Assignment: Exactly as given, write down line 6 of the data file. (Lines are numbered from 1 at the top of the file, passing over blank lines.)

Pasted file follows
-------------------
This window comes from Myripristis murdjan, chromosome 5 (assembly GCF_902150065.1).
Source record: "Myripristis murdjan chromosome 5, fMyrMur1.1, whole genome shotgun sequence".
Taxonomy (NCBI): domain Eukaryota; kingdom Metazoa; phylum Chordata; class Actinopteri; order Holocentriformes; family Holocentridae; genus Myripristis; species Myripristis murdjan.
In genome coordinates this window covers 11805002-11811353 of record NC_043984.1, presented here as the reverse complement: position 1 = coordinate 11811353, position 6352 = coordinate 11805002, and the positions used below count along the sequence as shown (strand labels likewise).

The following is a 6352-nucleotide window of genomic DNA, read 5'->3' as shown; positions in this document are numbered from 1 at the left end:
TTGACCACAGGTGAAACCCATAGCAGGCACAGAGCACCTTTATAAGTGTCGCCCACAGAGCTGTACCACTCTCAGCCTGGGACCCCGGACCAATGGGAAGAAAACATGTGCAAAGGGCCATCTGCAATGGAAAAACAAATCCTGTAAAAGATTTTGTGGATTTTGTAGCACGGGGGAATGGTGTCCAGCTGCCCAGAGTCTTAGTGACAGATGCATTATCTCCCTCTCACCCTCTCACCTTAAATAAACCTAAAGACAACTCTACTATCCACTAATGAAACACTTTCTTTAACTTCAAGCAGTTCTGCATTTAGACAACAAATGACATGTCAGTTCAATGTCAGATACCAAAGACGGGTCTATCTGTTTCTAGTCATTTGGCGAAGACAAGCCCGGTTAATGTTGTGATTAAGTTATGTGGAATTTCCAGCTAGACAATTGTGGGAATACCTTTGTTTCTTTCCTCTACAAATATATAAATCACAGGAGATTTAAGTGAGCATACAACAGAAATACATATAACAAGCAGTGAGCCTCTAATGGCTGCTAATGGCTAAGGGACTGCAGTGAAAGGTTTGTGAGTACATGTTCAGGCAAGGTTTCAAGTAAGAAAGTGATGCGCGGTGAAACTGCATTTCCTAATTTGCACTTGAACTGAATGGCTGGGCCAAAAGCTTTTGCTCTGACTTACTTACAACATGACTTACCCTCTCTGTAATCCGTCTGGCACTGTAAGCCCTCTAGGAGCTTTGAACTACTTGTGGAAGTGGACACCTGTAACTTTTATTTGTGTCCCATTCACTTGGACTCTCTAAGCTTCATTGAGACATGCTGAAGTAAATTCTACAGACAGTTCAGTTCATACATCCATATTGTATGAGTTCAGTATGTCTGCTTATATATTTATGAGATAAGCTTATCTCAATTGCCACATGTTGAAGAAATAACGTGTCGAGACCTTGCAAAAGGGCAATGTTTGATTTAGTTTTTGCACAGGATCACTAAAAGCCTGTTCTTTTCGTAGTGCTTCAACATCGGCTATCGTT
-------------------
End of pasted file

TTGACCACAGGTGAAACCCATAGCAGGCACAGAGCACCTTTATAAGTGTCGCCCACAGAGCTGTACCACTCTCAGCCTGGGACCCCGGACCAATGGGAAGAAAACATGTGCAAAGGGCCATCTGCAATGGAAAAACAAATCCTGTAAAAGATTTTGTGGATTTTGTAGCACGGGGGAATGGTGTCCAGCTGCCCAGAGTCTTAGTGACAGATGCATTATCTCCCTCTCACCCTCTCACCTTAAATAAACCTAAAGACAACTCTACTATCCACTAATGAAACACTTTCTTTAACTTCAAGCAGTTCTGCATTTAGACAACAAATGACATGTCAGTTCAATGTCAGATACCAAAGACGGGTCTATCTGTTTCTAGTCATTTGGCGAAGACAAGCCCGGTTAATGTTGTGATTAAGTTATGTGGAATTTCCAGCTAGACAATTGTGGGAATACCTTTGTTTCTTTCCTCTACAAATATATAAATCACAGGAGATTTAAGTGAGCATACAACAGAAATACATATAACAAGCAGTGAGCCTCTAATGGCTGCTAATGGCTAAGGGACTGCAGTGAAAGGTTTGTGAGTACATGTTCAGGCAAGGTTTCAAGTAAGAAAGTGATGCGCGGTGAAACTGCATTTCCTAATTTGCACTTGAACTGAATGGCTGGGCCAAAAGCTTTTGCTCTGACTTACTTACAACATGACTTACCCTCTCTGTAATCCGTCTGGCACTGTAAGCCCTCTAGGAGCTTTGAACTACTTGTGGAAGTGGACACCTGTAACTTTTATTTGTGTCCCATTCACTTGGACTCTCTAAGCTTCATTGAGACATGCTGAAGTAAATTCTACAGACAGTTCAGTTCATACATCCATATTGTATGAGTTCAGTATGTCTGCTTATATATTTATGAGATAAGCTTATCTCAATTGCCACATGTTGAAGAAATAACGTGTCGAGACCTTGCAAAAGGGCAATGTTTGATTTAGTTTTTGCACAGGATCACTAAAAGCCTGTTCTTTTCGTAGTGCTTCAACATCGGCTATCGTT